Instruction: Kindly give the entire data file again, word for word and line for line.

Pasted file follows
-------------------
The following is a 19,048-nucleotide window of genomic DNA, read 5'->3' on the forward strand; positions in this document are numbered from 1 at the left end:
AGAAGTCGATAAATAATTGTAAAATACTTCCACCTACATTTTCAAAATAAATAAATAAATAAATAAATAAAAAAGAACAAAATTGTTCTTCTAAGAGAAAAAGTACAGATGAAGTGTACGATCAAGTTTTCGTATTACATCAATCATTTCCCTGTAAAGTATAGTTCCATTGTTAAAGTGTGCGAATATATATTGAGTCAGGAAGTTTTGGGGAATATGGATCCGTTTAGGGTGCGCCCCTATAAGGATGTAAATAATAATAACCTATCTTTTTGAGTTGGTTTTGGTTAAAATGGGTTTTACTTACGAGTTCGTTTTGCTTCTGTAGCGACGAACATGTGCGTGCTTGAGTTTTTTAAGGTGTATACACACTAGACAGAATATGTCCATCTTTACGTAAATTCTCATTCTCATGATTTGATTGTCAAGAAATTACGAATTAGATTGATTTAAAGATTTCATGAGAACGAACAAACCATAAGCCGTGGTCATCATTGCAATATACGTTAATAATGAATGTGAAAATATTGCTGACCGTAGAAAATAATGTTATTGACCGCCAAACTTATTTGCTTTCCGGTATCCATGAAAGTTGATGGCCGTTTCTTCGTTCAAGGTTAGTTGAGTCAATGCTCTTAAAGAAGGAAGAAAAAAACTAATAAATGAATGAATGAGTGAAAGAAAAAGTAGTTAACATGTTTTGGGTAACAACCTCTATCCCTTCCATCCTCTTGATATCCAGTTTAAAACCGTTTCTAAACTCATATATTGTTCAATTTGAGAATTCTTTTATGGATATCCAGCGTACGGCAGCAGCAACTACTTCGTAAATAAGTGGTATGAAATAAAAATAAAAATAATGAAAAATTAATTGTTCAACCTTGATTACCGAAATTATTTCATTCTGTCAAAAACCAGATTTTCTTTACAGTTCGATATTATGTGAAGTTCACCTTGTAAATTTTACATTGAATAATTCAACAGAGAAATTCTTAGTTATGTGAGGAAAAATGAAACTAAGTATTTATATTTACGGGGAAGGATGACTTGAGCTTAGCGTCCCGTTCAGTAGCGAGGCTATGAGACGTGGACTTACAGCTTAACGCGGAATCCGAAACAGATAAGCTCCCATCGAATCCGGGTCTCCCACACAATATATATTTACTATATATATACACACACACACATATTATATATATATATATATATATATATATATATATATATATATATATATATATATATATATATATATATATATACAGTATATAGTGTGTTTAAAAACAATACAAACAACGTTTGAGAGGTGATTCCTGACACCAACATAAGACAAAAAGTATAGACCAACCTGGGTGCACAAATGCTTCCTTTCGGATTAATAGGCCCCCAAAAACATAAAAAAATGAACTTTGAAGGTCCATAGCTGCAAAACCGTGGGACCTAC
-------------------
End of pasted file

The following is a 19,048-nucleotide window of genomic DNA, read 5'->3' on the forward strand; positions in this document are numbered from 1 at the left end:
AGAAGTCGATAAATAATTGTAAAATACTTCCACCTACATTTTCAAAATAAATAAATAAATAAATAAATAAAAAAGAACAAAATTGTTCTTCTAAGAGAAAAAGTACAGATGAAGTGTACGATCAAGTTTTCGTATTACATCAATCATTTCCCTGTAAAGTATAGTTCCATTGTTAAAGTGTGCGAATATATATTGAGTCAGGAAGTTTTGGGGAATATGGATCCGTTTAGGGTGCGCCCCTATAAGGATGTAAATAATAATAACCTATCTTTTTGAGTTGGTTTTGGTTAAAATGGGTTTTACTTACGAGTTCGTTTTGCTTCTGTAGCGACGAACATGTGCGTGCTTGAGTTTTTTAAGGTGTATACACACTAGACAGAATATGTCCATCTTTACGTAAATTCTCATTCTCATGATTTGATTGTCAAGAAATTACGAATTAGATTGATTTAAAGATTTCATGAGAACGAACAAACCATAAGCCGTGGTCATCATTGCAATATACGTTAATAATGAATGTGAAAATATTGCTGACCGTAGAAAATAATGTTATTGACCGCCAAACTTATTTGCTTTCCGGTATCCATGAAAGTTGATGGCCGTTTCTTCGTTCAAGGTTAGTTGAGTCAATGCTCTTAAAGAAGGAAGAAAAAAACTAATAAATGAATGAATGAGTGAAAGAAAAAGTAGTTAACATGTTTTGGGTAACAACCTCTATCCCTTCCATCCTCTTGATATCCAGTTTAAAACCGTTTCTAAACTCATATATTGTTCAATTTGAGAATTCTTTTATGGATATCCAGCGTACGGCAGCAGCAACTACTTCGTAAATAAGTGGTATGAAATAAAAATAAAAATAATGAAAAATTAATTGTTCAACCTTGATTACCGAAATTATTTCATTCTGTCAAAAACCAGATTTTCTTTACAGTTCGATATTATGTGAAGTTCACCTTGTAAATTTTACATTGAATAATTCAACAGAGAAATTCTTAGTTATGTGAGGAAAAATGAAACTAAGTATTTATATTTACGGGGAAGGATGACTTGAGCTTAGCGTCCCGTTCAGTAGCGAGGCTATGAGACGTGGACTTACAGCTTAACGCGGAATCCGAAACAGATAAGCTCCCATCGAATCCGGGTCTCCCACACAATATATATTTACTATATATATACACACACACACATATTATATATATATATATATATATATATATATATATATATATATATATATATATATATATATATATATATATATACAGTATATAGTGTGTTTAAAAACAATACAAACAACGTTTGAGAGGTGATTCCTGACACCAACATAAGACAAAAAGTATAGACCAACCTGGGTGCACAAATGCTTCCTTTCGGATTAATAGGCCCCCAAAAACATAAAAAAATGAACTTTGAAGGTCCATAGCTGCAAAACCGTGGGACCTAC